I have a friend who was burned to death in his home because of sexual orientation. I have a friend who I saw treated like a second class citizen because of her learning issues. I have a friend who is talked to and treated like a servant by her husband because it is how he believes their roles should be. I have a friend who has been passed over for a management position time and despite her being perfectly qualified. I have a friend who has obtained a coaching position at a major university and sitting in the crowd at a game I hear him compared to the guy selling cokes in the stands, who is also African American. I have a friend who has been mistaken for a gardener while mowing his own yard in a very nice subdivision. I myself have been subjected to jokes and images about and relating to my weight. It isn't just about race. It is about equality. And treating people with basic respect.

So this morning I attended a breakfast here in our small southern town to celebrate MLK Day. I was asked to attend so that I could write a story for the local paper. I was warned by a friend that I might be one of a half-dozen "white" people there. When I walked in I noted the "white" people, save one or two, clustered together at one table. I had hoped this wouldn't be the case. Determined not to fall into the patterns we all do, being comfortable and sticking with those who look like us, I sat across the room at a table with three of the nicest women you'd hope to meet. I had a wonderful chat with them about jewelry and children and the weather and all the things I would talk about with my own friends. I sat with them and wondered, without asking, what all they had seen or encountered in their lifetime. I came home to write my story covering the event.

But there's just this nagging in my head. Still, there are no answers. Has there been change? Yes, I think there has been. Amazing change. Is it enough? Not by a longshot. The sad thing is that you can't regulate or legislate changes to people's attitudes and opinions. Do we have a long way to go? Absolutely. But I have hope that even though not everyone of my generation can be so accepting, maybe the next generation can. Maybe they can ignore race, and religion, and all those other things upon which we judge people. If only we will let them.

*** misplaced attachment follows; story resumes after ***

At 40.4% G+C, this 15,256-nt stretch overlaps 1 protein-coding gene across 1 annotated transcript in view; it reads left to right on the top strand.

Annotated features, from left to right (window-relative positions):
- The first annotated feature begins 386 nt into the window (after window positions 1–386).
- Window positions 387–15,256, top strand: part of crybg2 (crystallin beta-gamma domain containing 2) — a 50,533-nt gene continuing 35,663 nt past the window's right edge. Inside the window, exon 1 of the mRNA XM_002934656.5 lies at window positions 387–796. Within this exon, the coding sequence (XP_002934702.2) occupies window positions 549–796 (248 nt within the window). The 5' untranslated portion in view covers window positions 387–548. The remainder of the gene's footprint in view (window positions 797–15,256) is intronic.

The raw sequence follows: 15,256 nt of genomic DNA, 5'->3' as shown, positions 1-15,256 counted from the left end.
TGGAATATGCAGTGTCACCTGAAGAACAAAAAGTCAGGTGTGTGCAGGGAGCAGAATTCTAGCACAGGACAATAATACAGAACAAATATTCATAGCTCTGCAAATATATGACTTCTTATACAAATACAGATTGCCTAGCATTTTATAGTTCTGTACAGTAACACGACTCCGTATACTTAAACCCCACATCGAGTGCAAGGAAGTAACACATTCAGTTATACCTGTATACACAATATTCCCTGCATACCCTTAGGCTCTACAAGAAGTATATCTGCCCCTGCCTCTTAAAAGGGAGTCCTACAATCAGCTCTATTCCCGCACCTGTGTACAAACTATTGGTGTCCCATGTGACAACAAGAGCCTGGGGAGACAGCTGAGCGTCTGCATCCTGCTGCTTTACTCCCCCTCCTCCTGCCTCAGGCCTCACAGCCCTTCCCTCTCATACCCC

Peace be with us all. And grace upon us fall.


  1. You know what an accelerant is? You get those industrual glues for carpet and they give you a tube of epoxy to add to it and suddenly you can attach a car to an airplane because of the accelerating agent? That's what Martin Luther King Jr. was. I believe society evolves. Some things, like gay marriage, race relations, are slower evolving than others.

    My daughters are so much more tolerant than I was at their ages. I carried the same prejudices my parents and grandparents did because I was ignorant. My kids don;t have that dilemma.

    In 50 years gay marriage will be commonplave and legal. Race relations will be better because racial integration through marriage and friendships will make the stupidty of the 20th century seem...well....stupid.

    I think we've come a long way, because I see it in my children.

  2. I feel that the fact that we are aware of inequality shows that we have come a long way.

    I feel that writing about inequality without suffering repercutions shows that we have come a long way.

    That inequality still needs to be addressed on a daily basis shows we still have a long way to go.

  3. Cake, great perspective as always, thanks. As a left-brained type I tend to have issues with seeing the big big picture.

    Christina, you have said in three lines what I rambled on about for several paragraphs. Thanks for your very succinct comments.